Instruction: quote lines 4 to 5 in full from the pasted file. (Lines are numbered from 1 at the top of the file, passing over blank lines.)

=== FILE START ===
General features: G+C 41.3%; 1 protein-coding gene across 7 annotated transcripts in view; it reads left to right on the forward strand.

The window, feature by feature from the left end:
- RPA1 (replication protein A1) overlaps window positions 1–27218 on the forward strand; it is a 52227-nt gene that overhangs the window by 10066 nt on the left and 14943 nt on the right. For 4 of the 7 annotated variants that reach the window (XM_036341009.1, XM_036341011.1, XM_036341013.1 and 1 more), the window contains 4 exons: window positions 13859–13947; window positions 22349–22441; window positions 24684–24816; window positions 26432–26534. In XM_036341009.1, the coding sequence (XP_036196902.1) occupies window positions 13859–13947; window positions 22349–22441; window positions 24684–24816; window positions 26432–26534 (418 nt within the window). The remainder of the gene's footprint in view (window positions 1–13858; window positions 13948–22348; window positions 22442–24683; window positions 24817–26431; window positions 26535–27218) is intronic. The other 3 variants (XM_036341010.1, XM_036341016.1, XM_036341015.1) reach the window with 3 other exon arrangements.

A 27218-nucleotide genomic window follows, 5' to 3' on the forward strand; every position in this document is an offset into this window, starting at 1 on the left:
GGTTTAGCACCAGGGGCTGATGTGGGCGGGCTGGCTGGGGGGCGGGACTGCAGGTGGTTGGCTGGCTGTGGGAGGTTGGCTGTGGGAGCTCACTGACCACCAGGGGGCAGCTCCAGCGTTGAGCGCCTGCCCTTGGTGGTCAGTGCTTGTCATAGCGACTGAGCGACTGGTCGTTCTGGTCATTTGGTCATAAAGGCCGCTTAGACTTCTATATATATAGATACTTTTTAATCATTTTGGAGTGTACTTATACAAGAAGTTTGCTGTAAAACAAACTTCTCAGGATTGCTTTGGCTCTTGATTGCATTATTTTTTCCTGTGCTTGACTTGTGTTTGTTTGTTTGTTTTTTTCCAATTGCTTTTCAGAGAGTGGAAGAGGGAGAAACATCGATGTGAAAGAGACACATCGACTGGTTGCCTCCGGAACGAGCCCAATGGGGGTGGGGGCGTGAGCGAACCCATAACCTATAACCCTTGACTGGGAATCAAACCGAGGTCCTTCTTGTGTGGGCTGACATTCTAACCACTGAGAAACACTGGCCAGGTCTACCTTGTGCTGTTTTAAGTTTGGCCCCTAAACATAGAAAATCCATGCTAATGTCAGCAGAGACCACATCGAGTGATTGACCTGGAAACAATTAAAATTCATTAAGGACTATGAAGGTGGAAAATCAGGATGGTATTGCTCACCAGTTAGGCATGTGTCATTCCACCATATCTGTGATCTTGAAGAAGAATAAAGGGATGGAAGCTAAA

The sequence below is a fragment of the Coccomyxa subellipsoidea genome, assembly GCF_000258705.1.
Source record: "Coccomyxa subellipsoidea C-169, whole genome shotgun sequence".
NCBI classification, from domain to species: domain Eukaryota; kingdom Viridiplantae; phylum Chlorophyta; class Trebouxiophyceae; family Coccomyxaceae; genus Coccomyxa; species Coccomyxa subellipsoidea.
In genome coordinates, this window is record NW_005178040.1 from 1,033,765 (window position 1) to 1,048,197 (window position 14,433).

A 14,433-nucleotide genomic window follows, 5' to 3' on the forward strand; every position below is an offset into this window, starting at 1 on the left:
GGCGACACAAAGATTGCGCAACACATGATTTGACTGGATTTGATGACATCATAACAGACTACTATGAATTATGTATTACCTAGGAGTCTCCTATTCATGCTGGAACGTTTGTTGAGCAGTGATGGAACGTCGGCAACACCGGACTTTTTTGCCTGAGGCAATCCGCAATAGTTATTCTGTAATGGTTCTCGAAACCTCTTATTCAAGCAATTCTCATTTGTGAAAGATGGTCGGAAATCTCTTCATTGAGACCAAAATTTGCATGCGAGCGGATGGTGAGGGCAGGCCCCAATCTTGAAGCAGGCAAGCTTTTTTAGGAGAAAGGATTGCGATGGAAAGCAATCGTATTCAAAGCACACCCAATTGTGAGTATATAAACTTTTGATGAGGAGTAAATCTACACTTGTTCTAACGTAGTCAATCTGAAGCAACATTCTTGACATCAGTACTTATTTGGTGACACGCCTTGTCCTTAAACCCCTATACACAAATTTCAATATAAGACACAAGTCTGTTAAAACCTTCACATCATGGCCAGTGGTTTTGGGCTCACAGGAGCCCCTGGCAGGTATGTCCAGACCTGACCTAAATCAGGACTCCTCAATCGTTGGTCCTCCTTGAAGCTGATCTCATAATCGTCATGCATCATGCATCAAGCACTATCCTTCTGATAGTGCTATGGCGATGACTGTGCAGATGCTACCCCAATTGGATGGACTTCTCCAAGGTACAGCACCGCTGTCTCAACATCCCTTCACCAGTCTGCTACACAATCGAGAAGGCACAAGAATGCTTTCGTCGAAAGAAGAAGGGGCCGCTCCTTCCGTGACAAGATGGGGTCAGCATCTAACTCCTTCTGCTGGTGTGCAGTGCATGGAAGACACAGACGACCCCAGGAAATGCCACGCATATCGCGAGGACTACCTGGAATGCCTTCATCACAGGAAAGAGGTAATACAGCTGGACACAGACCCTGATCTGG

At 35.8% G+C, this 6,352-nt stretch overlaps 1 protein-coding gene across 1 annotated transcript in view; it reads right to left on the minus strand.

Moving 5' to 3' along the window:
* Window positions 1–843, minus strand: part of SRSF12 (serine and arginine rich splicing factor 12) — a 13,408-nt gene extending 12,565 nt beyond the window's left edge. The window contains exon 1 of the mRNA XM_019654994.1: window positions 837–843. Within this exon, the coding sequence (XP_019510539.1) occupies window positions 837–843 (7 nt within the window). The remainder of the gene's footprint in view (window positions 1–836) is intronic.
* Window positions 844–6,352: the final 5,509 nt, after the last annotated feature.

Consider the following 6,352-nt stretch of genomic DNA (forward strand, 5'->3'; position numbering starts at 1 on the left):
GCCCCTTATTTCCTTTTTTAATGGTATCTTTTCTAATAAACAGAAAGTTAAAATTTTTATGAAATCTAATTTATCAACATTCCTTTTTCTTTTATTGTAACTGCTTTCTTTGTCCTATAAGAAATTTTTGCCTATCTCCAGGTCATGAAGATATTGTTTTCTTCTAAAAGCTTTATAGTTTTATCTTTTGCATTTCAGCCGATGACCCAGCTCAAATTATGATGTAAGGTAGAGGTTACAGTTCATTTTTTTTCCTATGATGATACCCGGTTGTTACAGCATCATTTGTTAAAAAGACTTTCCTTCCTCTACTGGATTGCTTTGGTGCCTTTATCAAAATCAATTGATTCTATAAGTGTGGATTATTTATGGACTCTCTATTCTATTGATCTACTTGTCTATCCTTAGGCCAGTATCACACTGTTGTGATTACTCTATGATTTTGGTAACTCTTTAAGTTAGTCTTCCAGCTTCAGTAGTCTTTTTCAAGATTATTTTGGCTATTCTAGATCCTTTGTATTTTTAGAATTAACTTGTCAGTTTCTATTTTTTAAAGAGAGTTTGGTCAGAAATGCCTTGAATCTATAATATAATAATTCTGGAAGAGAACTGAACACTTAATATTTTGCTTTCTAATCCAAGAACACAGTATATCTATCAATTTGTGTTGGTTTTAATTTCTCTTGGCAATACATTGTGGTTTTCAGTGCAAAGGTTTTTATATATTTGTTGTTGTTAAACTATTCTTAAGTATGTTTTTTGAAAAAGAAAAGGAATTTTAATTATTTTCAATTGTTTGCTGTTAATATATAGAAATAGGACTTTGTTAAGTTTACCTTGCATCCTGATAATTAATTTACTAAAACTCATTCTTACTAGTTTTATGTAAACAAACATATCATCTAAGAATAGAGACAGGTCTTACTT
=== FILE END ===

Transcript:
A 27218-nucleotide genomic window follows, 5' to 3' on the forward strand; every position in this document is an offset into this window, starting at 1 on the left:
GGTTTAGCACCAGGGGCTGATGTGGGCGGGCTGGCTGGGGGGCGGGACTGCAGGTGGTTGGCTGGCTGTGGGAGGTTGGCTGTGGGAGCTCACTGACCACCAGGGGGCAGCTCCAGCGTTGAGCGCCTGCCCTTGGTGGTCAGTGCTTGTCATAGCGACTGAGCGACTGGTCGTTCTGGTCATTTGGTCATAAAGGCCGCTTAGACTTCTATATATATAGATACTTTTTAATCATTTTGGAGTGTACTTATACAAGAAGTTTGCTGTAAAACAAACTTCTCAGGATTGCTTTGGCTCTTGATTGCATTATTTTTTCCTGTGCTTGACTTGTGTTTGTTTGTTTGTTTTTTTCCAATTGCTTTTCAGAGAGTGGAAGAGGGAGAAACATCGATGTGAAAGAGACACATCGACTGGTTGCCTCCGGAACGAGCCCAATGGGGGTGGGGGCGTGAGCGAACCCATAACCTATAACCCTTGACTGGGAATCAAACCGAGGTCCTTCTTGTGTGGGCTGACATTCTAACCACTGAGAAACACTGGCCAGGTCTACCTTGTGCTGTTTTAAGTTTGGCCCCTAAACATAGAAAATCCATGCTAATGTCAGCAGAGACCACATCGAGTGATTGACCTGGAAACAATTAAAATTCATTAAGGACTATGAAGGTGGAAAATCAGGATGGTATTGCTCACCAGTTAGGCATGTGTCATTCCACCATATCTGTGATCTTGAAGAAGAATAAAGGGATGGAAGCTAAA